cover :: Testable prop => Bool > Int > String > prop > Property
 data Discard = Discard
 discard :: a
 mapSize :: Testable prop => (Int > Int) > prop > Property
Running tests
quickCheck :: Testable prop => prop > IO () Source #
Tests a property and prints the results to stdout
.
By default up to 100 tests are performed, which may not be enough
to find all bugs. To run more tests, use withMaxSuccess
.
Args specifies arguments to the QuickCheck driver
Args  

Result represents the test result
Success  A successful test run 
GaveUp  Given up 
Failure  A failed test run 
 
NoExpectedFailure  A property that should have failed did not 
InsufficientCoverage  The tests passed but a use of 
quickCheckWith :: Testable prop => Args > prop > IO () Source #
Tests a property, using test arguments, and prints the results to stdout
.
quickCheckWithResult :: Testable prop => Args > prop > IO Result Source #
Tests a property, using test arguments, produces a test result, and prints the results to stdout
.
quickCheckResult :: Testable prop => prop > IO Result Source #
Tests a property, produces a test result, and prints the results to stdout
.
Running tests verbosely
verboseCheck :: Testable prop => prop > IO () Source #
Tests a property and prints the results and all test cases generated to stdout
.
This is just a convenience function that means the same as
.quickCheck
. verbose
verboseCheckWith :: Testable prop => Args > prop > IO () Source #
Tests a property, using test arguments, and prints the results and all test cases generated to stdout
.
This is just a convenience function that combines quickCheckWith
and verbose
.
verboseCheckWithResult :: Testable prop => Args > prop > IO Result Source #
Tests a property, using test arguments, produces a test result, and prints the results and all test cases generated to stdout
.
This is just a convenience function that combines quickCheckWithResult
and verbose
.
verboseCheckResult :: Testable prop => prop > IO Result Source #
Tests a property, produces a test result, and prints the results and all test cases generated to stdout
.
This is just a convenience function that combines quickCheckResult
and verbose
.
Testing all properties in a module
quickCheckAll :: Q Exp Source #
Test all properties in the current module.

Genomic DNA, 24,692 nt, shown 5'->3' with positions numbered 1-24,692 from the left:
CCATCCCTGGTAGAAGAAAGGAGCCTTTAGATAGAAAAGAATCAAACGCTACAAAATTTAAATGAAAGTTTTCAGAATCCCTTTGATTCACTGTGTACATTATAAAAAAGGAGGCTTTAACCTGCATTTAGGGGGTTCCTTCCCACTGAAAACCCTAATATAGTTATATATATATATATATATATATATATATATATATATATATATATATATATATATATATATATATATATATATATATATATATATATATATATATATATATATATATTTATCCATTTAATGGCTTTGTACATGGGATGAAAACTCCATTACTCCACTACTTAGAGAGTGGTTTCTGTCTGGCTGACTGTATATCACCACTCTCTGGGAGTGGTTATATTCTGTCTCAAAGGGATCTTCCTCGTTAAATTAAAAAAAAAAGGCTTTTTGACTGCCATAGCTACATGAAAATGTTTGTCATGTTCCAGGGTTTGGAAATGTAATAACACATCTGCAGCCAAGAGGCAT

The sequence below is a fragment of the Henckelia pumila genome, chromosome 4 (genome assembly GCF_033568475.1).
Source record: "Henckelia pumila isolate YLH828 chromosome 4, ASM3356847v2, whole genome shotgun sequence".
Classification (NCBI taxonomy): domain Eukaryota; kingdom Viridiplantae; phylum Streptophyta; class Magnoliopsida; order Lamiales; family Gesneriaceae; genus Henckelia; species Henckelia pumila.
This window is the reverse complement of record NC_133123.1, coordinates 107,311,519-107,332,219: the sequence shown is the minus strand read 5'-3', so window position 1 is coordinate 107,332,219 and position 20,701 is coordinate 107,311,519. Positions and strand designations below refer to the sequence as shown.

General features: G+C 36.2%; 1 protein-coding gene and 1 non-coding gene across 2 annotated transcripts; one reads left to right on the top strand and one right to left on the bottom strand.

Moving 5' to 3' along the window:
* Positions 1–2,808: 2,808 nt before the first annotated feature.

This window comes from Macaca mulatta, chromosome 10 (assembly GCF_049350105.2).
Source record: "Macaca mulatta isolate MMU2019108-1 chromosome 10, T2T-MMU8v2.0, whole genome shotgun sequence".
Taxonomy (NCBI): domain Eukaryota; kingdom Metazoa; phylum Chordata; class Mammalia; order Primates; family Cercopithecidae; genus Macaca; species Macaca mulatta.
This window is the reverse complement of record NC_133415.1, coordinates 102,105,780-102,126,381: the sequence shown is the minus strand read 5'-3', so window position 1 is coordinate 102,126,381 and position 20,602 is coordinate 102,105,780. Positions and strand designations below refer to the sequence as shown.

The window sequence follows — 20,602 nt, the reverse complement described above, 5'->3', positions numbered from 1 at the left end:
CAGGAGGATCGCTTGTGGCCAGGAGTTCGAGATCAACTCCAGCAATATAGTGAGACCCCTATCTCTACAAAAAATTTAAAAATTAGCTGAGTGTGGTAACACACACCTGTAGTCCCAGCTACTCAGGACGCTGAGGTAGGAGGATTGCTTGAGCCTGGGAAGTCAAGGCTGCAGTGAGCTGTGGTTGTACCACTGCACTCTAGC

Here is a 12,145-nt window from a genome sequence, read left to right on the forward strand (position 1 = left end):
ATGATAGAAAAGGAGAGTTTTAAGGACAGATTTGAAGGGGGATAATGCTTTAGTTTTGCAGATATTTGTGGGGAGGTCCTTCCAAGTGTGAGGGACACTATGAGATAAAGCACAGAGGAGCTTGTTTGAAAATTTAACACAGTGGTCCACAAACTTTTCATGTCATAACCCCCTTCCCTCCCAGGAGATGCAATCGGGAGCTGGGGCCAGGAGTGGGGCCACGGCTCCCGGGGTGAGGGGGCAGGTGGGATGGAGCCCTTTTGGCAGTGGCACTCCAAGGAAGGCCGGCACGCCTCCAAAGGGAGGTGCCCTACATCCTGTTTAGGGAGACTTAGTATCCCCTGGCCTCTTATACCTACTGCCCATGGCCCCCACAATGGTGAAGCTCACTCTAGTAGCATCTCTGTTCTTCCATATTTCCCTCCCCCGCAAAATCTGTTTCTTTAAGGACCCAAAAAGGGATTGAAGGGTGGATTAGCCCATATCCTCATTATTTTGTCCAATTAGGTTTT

The name of the property must begin with prop_
.
Polymorphic properties will be defaulted to Integer
.
Returns True
if all tests succeeded, False
otherwise.
To use quickCheckAll
, add a definition to your module along
the lines of
return [] runTests = $quickCheckAll
and then execute runTests
.
Note: the bizarre return []
in the example above is needed on
GHC 7.8 and later; without it, quickCheckAll
will not be able to find
any of the properties. For the curious, the return []
is a
Template Haskell splice that makes GHC insert the empty list
of declarations at that point in the program; GHC typechecks
everything before the return []
before it starts on the rest
of the module, which means that the later call to quickCheckAll
can see everything that was defined before the return []
. Yikes!
verboseCheckAll :: Q Exp Source #
Test all properties in the current module.
This is just a convenience function that combines quickCheckAll
and verbose
.
verboseCheckAll
has the same issue with scoping as quickCheckAll
:
see the note there about return []
.
forAllProperties :: Q Exp Source #
Test all properties in the current module, using a custom
quickCheck
function. The same caveats as with quickCheckAll
apply.
$
has type forAllProperties
(
.
An example invocation is Property
> IO
Result
) > IO
Bool
$
,
which does the same thing as forAllProperties
quickCheckResult
$
.quickCheckAll
forAllProperties
has the same issue with scoping as quickCheckAll
:
see the note there about return []
.
allProperties :: Q Exp Source #